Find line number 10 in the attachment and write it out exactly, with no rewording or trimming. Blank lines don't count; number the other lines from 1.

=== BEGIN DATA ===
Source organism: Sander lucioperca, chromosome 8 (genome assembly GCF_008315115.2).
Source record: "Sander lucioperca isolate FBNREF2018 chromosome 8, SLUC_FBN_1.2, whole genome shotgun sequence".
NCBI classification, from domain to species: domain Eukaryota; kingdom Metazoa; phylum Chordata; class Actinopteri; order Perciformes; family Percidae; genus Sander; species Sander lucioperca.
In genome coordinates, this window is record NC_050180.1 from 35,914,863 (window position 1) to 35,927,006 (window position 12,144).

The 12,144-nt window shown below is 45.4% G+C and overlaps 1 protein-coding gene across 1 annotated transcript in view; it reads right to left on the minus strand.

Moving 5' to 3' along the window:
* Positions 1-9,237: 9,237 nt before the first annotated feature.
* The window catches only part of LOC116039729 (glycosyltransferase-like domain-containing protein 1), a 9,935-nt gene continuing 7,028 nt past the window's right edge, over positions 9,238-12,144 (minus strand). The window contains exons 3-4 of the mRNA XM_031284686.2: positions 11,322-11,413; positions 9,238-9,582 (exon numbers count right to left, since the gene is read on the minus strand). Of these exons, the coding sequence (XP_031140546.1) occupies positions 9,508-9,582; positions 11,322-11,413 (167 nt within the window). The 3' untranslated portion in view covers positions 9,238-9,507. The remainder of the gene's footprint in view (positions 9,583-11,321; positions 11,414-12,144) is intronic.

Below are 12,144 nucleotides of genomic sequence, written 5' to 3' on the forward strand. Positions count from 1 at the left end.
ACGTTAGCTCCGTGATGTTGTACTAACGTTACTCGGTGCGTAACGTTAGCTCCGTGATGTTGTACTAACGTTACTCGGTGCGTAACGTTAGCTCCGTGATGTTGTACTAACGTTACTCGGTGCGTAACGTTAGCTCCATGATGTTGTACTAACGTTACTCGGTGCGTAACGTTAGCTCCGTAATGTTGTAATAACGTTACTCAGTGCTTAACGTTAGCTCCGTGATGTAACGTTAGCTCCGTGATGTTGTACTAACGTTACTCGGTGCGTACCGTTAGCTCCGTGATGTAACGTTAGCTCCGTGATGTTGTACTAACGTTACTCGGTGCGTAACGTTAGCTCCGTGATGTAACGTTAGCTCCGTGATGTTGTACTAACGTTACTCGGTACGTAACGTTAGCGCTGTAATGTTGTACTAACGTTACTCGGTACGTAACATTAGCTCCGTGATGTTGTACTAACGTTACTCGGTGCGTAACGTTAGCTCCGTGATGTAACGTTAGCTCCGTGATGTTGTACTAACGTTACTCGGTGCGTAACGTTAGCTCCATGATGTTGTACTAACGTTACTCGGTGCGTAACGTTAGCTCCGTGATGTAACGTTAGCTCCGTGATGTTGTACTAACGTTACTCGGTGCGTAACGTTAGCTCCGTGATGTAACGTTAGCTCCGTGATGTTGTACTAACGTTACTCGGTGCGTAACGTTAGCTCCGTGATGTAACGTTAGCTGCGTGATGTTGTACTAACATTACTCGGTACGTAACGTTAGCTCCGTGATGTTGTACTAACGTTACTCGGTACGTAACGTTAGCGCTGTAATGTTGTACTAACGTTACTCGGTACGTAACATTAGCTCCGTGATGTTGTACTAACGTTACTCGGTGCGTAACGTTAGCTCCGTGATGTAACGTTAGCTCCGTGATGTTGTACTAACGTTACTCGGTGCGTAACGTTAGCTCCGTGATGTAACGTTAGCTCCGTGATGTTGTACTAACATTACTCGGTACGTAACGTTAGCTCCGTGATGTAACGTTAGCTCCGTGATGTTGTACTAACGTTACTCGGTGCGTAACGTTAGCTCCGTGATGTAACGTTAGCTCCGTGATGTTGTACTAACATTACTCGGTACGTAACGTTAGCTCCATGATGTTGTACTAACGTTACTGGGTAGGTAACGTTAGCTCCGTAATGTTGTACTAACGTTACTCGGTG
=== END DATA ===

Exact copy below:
ACGTTAGCTCCGTGATGTTGTACTAACGTTACTCGGTGCGTAACGTTAGCTCCGTGATGTTGTACTAACGTTACTCGGTGCGTAACGTTAGCTCCGTGATGTTGTACTAACGTTACTCGGTGCGTAACGTTAGCTCCATGATGTTGTACTAACGTTACTCGGTGCGTAACGTTAGCTCCGTAATGTTGTAATAACGTTACTCAGTGCTTAACGTTAGCTCCGTGATGTAACGTTAGCTCCGTGATGTTGTACTAACGTTACTCGGTGCGTACCGTTAGCTCCGTGATGTAACGTTAGCTCCGTGATGTTGTACTAACGTTACTCGGTGCGTAACGTTAGCTCCGTGATGTAACGTTAGCTCCGTGATGTTGTACTAACGTTACTCGGTACGTAACGTTAGCGCTGTAATGTTGTACTAACGTTACTCGGTACGTAACATTAGCTCCGTGATGTTGTACTAACGTTACTCGGTGCGTAACGTTAGCTCCGTGATGTAACGTTAGCTCCGTGATGTTGTACTAACGTTACTCGGTGCGTAACGTTAGCTCCATGATGTTGTACTAACGTTACTCGGTGCGTAACGTTAGCTCCGTGATGTAACGTTAGCTCCGTGATGTTGTACTAACGTTACTCGGTGCGTAACGTTAGCTCCGTGATGTAACGTTAGCTCCGTGATGTTGTACTAACGTTACTCGGTGCGTAACGTTAGCTCCGTGATGTAACGTTAGCTGCGTGATGTTGTACTAACATTACTCGGTACGTAACGTTAGCTCCGTGATGTTGTACTAACGTTACTCGGTACGTAACGTTAGCGCTGTAATGTTGTACTAACGTTACTCGGTACGTAACATTAGCTCCGTGATGTTGTACTAACGTTACTCGGTGCGTAACGTTAGCTCCGTGATGTAACGTTAGCTCCGTGATGTTGTACTAACGTTACTCGGTGCGTAACGTTAGCTCCGTGATGTAACGTTAGCTCCGTGATGTTGTACTAACATTACTCGGTACGTAACGTTAGCTCCGTGATGTAACGTTAGCTCCGTGATGTTGTACTAACGTTACTCGGTGCGTAACGTTAGCTCCGTGATGTAACGTTAGCTCCGTGATGTTGTACTAACATTACTCGGTACGTAACGTTAGCTCCATGATGTTGTACTAACGTTACTGGGTAGGTAACGTTAGCTCCGTAATGTTGTACTAACGTTACTCGGTG